There are no “sexy” problems. I repeat: no sexy problems. And with each passing (or lingering) problem I encountered in my marriage’s early years, I grew increasingly aware that I was ill-prepared for the reality of being bound for better or for worse to this one man. Even his great abs were no match for the leaky pipes and the crying babies; I could not have cared less about those abs when I was jolted awake for the 11-thousandth time in one night by a newborn in dire need. And no matter how toned my legs (not very, btw), nothing could detract from the wrinkled raisin eyes I was sporting thanks to lack-of-sleep. I’m sure my husband wasn’t completely enthralled with me either. Oh, and while we’re at it, having been through many a home renovation project, I can assure you that drywall falling out in chunks above your head does NOT make one wish their spouse would slide up close behind them to graze their shoulders with his or her chest. God, no! Such unnecessary touching feels remarkably clumsy and completely annoying. And agitating and murdery.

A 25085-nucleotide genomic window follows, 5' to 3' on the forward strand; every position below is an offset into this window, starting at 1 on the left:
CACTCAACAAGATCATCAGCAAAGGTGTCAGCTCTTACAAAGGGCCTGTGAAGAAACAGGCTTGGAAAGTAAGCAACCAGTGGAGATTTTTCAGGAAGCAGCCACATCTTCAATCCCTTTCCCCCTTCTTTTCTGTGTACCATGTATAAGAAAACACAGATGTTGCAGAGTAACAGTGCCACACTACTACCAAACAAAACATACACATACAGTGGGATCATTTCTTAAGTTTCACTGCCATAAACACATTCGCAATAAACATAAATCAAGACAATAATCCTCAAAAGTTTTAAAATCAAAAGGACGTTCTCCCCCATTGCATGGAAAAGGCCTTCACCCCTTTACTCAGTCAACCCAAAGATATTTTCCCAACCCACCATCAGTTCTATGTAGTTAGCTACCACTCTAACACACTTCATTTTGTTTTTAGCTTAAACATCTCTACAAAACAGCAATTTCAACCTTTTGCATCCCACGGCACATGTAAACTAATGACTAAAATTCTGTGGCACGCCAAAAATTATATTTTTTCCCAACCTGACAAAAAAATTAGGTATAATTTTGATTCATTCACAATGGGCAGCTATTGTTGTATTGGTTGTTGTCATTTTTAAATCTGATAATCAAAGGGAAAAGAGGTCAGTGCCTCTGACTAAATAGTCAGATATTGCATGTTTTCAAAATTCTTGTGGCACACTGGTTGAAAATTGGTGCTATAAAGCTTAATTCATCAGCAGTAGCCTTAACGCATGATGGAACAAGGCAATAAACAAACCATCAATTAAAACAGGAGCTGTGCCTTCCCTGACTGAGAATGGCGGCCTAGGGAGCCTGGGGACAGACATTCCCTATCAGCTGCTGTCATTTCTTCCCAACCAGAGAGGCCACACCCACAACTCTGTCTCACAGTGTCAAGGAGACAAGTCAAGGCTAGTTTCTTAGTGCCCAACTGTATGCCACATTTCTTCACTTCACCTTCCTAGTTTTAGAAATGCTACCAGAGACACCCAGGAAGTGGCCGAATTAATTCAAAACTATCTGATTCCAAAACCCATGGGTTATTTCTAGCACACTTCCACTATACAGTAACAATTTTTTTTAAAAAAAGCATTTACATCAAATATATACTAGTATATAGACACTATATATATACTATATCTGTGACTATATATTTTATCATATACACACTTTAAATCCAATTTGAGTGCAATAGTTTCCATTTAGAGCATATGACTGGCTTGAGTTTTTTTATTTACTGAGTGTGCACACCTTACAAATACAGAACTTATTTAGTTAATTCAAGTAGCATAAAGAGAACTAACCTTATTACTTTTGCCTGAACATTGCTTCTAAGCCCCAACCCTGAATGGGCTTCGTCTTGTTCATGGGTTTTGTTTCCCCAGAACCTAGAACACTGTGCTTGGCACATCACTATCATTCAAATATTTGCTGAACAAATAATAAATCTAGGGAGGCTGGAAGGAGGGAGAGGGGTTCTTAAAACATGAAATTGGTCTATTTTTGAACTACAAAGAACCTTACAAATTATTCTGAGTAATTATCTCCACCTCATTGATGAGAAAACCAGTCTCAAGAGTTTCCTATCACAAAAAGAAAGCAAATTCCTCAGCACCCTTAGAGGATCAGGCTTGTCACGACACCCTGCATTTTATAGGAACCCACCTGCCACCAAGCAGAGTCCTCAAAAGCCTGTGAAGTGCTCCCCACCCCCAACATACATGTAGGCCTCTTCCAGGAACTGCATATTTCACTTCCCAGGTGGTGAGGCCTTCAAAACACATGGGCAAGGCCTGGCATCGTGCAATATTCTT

As for the incredible bone-crushing stress that haunts a house when the husband can’t find peace at work…..oh, that one is particularly bad. Late nights “discussing” work rarely happen, as real-life husband is not as communicative as fake-life husband. There is no head-resting or hair-stroking as real-life husband prefers to swallow his stress like a jagged pill and go to sleep stoic and quiet, leaving real-life me to lie awake listening to the crickets and the frogs outside my window, staring ahead into the darkness wondering how long before the days inside our home will return to a normal cadence. Blinking back tears at the thought of my babies being at the mercy of our adult situation that was not meticulously scripted by a professional writer who knows that it all will end well by the end of the season. No, there are no professional writers here. No actors or producers or good lighting guys who can make things look sexy even when they aren’t supposed to be. This is real, real, alarmingly real life. And nothing can really prepare you for it, especially if you got most of your expectations for “how things go” from tv (or from books or movies or fleeting glimpses into only the good parts of other people’s lives). Yikes.
So, what do you think? Are we unwittingly corrupted by false notions fed to us by media or other sources? Do we expect things we shouldn’t? Are we using a faulty compass? How does this happen? Are women more susceptible to this than men?
Oh and for the record, and for a return to a little levity, even Michael Steadman couldn’t stay sexy: